The Cotswolds

  • Andrew S. GoudieEmail author
Part of the World Geomorphological Landscapes book series (WGLC)


The Cotswold cuesta (escarpment) of central England is a classic terrain, developed primarily in Jurassic rocks. Alternations of clays and limestones have produced conditions for slope instability so that mudflows and landslip occur. There are also various Quaternary sediments and landforms, including terrace gravels, fan gravels and solifluction spreads. The Cotswolds and Upper Thames Valley lay outside the southern limit of the late Quaternary ice-sheets and so escaped the direct effects of glaciation during at least the last two glacial episodes. Pleistocene deposits from earlier glaciations are, however, evident, but are heavily dissected and only occur across higher ground. The escarpment face has many outliers and recession cols, while the drainage of the dip slope, most of which drains into the Thames system, is characterised by dry valleys, underfit streams, and valley meanders. Cambering and valley bulging are also widespread and are thought to be a legacy of cold conditions in the Pleistocene.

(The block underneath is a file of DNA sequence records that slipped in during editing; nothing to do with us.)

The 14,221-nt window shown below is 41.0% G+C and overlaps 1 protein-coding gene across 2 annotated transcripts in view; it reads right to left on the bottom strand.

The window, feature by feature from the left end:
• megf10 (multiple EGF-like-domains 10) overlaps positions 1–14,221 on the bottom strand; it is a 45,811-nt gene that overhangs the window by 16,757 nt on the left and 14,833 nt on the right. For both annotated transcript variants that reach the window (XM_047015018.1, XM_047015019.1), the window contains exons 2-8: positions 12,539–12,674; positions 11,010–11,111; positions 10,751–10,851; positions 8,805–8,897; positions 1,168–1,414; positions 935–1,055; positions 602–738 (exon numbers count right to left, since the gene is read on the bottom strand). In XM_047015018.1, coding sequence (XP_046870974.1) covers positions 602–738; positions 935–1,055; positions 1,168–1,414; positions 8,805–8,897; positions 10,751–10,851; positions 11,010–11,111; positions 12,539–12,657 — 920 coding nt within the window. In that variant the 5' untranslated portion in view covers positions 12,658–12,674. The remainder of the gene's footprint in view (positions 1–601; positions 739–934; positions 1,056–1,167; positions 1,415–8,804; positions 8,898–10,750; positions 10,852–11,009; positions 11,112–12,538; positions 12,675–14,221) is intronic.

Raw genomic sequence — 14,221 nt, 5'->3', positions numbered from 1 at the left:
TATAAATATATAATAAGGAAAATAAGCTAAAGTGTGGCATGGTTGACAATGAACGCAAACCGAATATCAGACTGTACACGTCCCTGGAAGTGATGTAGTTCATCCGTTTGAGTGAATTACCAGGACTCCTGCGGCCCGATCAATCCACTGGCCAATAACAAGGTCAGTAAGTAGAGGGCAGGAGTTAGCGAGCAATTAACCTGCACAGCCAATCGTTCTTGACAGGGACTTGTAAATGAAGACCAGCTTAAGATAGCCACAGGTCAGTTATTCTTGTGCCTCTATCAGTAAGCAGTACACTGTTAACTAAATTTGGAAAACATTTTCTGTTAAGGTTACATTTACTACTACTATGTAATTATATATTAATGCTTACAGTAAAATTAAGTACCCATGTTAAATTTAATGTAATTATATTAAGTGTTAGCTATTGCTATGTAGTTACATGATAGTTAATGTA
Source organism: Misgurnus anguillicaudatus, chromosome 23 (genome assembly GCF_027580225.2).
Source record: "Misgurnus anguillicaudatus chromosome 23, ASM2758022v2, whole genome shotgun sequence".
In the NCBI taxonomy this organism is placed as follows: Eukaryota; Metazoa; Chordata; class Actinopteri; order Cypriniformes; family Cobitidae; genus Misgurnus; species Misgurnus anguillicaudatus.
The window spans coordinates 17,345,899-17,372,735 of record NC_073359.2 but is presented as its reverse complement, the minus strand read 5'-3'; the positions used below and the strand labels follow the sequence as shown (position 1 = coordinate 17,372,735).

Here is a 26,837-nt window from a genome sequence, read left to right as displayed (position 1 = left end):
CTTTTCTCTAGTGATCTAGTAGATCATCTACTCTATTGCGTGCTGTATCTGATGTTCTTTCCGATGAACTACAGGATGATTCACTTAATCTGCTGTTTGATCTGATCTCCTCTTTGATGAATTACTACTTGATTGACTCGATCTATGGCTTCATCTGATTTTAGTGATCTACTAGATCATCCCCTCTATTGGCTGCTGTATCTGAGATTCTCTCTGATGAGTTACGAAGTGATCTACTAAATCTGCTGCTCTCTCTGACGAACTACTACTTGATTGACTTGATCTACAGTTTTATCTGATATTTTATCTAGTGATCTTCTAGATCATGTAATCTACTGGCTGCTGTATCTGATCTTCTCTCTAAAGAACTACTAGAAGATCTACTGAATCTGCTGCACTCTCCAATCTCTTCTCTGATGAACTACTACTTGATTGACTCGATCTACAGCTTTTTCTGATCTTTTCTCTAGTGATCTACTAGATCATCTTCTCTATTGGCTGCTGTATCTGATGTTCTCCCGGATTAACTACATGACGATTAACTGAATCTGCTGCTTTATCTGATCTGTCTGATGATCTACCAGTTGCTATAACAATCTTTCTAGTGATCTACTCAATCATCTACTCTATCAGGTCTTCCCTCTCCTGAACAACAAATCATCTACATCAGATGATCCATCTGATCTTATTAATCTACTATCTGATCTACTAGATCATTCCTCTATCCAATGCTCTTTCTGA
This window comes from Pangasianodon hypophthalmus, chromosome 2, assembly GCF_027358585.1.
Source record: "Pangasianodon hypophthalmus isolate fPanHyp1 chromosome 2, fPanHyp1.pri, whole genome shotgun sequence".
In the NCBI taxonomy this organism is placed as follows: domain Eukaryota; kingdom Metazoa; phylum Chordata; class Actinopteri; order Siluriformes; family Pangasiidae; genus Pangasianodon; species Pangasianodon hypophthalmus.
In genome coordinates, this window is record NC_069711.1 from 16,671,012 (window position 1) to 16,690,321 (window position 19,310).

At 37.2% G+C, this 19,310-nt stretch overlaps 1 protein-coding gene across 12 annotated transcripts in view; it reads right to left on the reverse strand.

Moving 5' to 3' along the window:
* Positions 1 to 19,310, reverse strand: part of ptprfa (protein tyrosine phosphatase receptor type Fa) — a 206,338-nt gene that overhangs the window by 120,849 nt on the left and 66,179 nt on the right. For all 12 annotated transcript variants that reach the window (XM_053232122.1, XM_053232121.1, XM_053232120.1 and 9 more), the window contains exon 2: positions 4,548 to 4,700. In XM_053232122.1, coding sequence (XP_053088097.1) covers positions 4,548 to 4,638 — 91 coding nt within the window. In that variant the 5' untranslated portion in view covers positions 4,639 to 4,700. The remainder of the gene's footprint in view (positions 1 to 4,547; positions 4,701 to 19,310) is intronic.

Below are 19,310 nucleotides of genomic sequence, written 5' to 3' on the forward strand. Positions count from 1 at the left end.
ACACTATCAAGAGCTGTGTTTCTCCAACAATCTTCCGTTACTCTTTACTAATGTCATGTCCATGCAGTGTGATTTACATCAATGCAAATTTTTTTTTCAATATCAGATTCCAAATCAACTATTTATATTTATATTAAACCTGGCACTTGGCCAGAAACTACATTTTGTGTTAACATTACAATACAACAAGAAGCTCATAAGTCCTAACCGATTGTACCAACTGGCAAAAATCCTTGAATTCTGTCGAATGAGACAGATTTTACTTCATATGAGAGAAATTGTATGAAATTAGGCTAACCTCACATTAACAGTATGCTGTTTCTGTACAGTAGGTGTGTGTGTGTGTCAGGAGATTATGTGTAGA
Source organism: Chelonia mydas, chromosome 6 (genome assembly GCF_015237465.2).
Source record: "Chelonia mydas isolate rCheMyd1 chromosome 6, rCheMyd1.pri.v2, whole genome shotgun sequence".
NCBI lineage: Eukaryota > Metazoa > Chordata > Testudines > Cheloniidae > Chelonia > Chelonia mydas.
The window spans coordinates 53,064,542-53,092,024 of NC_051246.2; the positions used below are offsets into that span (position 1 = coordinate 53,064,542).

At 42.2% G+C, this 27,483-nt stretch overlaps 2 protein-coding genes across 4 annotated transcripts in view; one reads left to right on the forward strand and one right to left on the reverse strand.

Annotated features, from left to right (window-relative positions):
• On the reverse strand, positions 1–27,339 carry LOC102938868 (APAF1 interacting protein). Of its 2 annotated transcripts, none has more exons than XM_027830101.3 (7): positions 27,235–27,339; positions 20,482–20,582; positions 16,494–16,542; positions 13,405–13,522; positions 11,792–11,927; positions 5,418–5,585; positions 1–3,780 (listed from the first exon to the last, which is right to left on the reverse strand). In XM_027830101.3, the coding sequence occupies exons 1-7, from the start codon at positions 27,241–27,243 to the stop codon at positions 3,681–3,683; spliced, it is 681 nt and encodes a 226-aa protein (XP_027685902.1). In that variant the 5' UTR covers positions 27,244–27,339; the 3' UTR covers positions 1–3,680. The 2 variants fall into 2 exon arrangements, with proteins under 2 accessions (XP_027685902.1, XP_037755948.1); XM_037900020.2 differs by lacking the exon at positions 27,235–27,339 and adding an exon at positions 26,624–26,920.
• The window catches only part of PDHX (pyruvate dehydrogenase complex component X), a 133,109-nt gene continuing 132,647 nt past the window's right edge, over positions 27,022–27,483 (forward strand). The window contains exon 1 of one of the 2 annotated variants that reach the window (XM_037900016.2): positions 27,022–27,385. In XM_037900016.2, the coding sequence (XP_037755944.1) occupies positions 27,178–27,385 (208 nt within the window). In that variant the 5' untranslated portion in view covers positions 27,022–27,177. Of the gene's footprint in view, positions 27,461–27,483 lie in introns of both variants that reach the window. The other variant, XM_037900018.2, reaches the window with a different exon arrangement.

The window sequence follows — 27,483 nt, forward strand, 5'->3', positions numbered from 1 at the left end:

Cuesta Jurassic Slope instability Cambering Valley meanders 


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© Springer Nature Switzerland AG 2020

Authors and Affiliations

  1. 1.School of GeographyUniversity of OxfordOxfordUK

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